Hello, my name is Hugo!

This website is all about our little boy, Hugo, who was born with a rare genetic condition called Wolf-Hirschhorn syndrome. We have made the website for a number of reasons.

  • As a way of Hugo’s family and friends to follow his (quite remarkable) progress.
  • To provide information on Hugo’s rare condition, Wolf-Hirschhorn Syndrome. 
  • To provide advice and support for other families that have a child with a disability about the numerous things we have learned along the way.
  • To help the people we meet learn how to introduce their children to Hugo in an age appropriate way. 

The website is a celebration of Hugo’s life so far and everything he means to our family. We hope you enjoy having a look around!

Who is Hugo?

Hugo is a happy and sociable boy who was born with a rare genetic condition called Wolf-Hirschhorn syndrome. For specific details about his syndrome and how it affects him, see this page. Hugo is the middle son of Clare and Paul and has two brothers, Caleb who is two years older than him and Archie, who is two years younger than him. Hugo was born in September 2010. We live in Sydney, Australia. 

For the first few years of his life, Hugo lived at home with us (his parents) and his older brother, but in July 2012, with the arrival of baby Archie, life became too stressful for everyone. Hugo was constantly getting sick from illnesses being brought home from Caleb's daycare, we (his parents) were frazzled and stressed by the trips in and out of hospital and nobody in the family was coping very well. After a particularly long and difficult stint in hospital (one of many leading up to that point), Hugo's amazing maternal grandparents, who we all call Bertie and Bunny, invited Hugo to come and stay for a while to give everyone a break and allow all the kids to get the care and attention that they individually needed. Hugo has since become a permanent resident at Bertie and Bunny's house, where he loves it and where he is given the most wonderful love, care and support any child could hope for. Our families live close by and we all see each other often. 

Because of his syndrome Hugo has had a remarkably difficult life. He has already had more operations than you can count on one hand, and if you were to add up the time he’s spent in hospital so far, it would probably equate to close to a year of his short life. But Hugo is a fighter. We’ve been close to losing him on a number of occasions and each time he has fought his way back with strength and determination. 

Up until now it has been Hugo’s condition that has shaped who he is and how other people see him. He has had few friends (that is, people who have not been paid to be part of his life such as carers, therapists or doctors) and he has largely spent most of his time at home with his family, or in hospital. But when Hugo turned 4 things started to change. He started at preschool (in an integrated environment with other children who were not disabled) and the children wanted to get to know him and play with him. We noticed that sometimes those children (and lots of adults too!) didn't understand why Hugo didn't respond or play with them in the way they expect and we wanted to create this website as a way of introducing Hugo to people outside our family. As time goes on his preschool and school friends, as well as the friends of his bothers, Caleb and Archie, have questions about Hugo that parents and teachers may find hard to answer. We wanted to introduce the world to the Hugo that we know, in the hope that it helps people understand that although he seems different, he has many of the same likes and dislikes as other little boys.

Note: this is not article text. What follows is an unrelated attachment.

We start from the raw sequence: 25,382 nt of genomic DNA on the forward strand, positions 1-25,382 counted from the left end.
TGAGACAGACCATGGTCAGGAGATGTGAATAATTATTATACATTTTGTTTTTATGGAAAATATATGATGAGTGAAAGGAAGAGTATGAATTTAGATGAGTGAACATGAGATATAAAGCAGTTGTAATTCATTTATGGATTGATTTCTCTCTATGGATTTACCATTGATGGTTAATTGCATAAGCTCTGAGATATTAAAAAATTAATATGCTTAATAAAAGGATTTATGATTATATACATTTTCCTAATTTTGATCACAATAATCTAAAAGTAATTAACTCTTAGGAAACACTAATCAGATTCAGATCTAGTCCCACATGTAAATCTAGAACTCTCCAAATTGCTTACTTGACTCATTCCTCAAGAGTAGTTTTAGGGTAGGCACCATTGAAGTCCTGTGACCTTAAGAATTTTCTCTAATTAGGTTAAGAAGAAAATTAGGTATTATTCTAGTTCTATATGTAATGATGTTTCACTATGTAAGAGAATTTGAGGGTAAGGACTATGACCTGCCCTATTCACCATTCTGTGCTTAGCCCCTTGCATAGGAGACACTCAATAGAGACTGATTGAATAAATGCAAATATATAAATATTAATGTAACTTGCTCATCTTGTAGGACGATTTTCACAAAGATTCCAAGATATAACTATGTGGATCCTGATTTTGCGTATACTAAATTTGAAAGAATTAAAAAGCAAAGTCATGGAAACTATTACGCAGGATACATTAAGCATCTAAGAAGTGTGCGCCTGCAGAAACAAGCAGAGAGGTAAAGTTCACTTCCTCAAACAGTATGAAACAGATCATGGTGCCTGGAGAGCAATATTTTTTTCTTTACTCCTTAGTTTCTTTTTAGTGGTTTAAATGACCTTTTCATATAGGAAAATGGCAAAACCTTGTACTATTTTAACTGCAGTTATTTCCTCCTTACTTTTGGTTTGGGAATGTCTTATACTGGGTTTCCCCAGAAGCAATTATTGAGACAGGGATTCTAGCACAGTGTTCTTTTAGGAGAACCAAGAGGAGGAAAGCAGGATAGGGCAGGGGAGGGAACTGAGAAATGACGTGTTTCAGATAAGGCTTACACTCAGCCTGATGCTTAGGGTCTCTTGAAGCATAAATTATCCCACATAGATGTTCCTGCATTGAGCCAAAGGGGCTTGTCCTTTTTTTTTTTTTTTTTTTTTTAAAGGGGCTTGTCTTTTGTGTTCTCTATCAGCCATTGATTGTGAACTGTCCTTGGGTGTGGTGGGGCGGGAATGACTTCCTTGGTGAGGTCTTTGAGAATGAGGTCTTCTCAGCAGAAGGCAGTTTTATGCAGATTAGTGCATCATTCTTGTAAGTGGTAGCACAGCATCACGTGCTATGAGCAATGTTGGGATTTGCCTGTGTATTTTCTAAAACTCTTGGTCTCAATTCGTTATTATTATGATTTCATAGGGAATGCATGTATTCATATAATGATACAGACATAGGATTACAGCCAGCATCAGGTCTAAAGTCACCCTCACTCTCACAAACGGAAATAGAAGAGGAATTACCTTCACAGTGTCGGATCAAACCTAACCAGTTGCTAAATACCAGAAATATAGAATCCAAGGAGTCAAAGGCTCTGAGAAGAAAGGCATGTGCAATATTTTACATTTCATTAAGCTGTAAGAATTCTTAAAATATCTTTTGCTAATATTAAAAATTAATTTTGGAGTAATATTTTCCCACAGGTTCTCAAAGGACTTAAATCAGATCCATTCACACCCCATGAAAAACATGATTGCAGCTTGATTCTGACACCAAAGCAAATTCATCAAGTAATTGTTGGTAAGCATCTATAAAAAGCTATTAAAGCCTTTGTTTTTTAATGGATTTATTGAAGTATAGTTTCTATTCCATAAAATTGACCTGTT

Hugo's progress is absolutely remarkable from from where he started life. When he was a few months old I distinctly remember meeting with the geneticist where she presented my husband and I with the outcomes of Hugo's genetic tests. I remember the day well - not only because of the traumatic news but also because it was also our fifth wedding anniversary! The news wasn't good and the doctor burst into tears (unhelpful...). In that meeting we were told that Hugo only had a 50% chance of living until his second birthday and that even if he did survive he would never hold his head up or learn to sit up, walk or talk. What that doctor didn't know is that Hugo is fiercely determined and tries hard at everything he does. Fast forward a few short years and Hugo is now a strong and (mostly) healthy five year old. In the past few years he has made huge developmental strides and has gone from being a fragile baby to an active school boy. With Bunny and Bertie's significant investment of time, money and research in finding the best possible therapists, Hugo now has a team around him that provide advice and support that have helped him learn to sit up, stand up, ride a bike, walk in a walking frame and even take some steps (see the blog for a video!). Although Hugo still has a life of significant challenge ahead of him, through the positive outlook of the people who surround him, his future is full of hope and possibility. Who knows what Hugo will achieve next!  

Keep up to date with all of Hugo's progress over on the blog

Read about how to introduce Hugo to other children in an age appropriate way here.

Find out about Wolf-Hirschhorn Syndrome here

Get in contact with us over here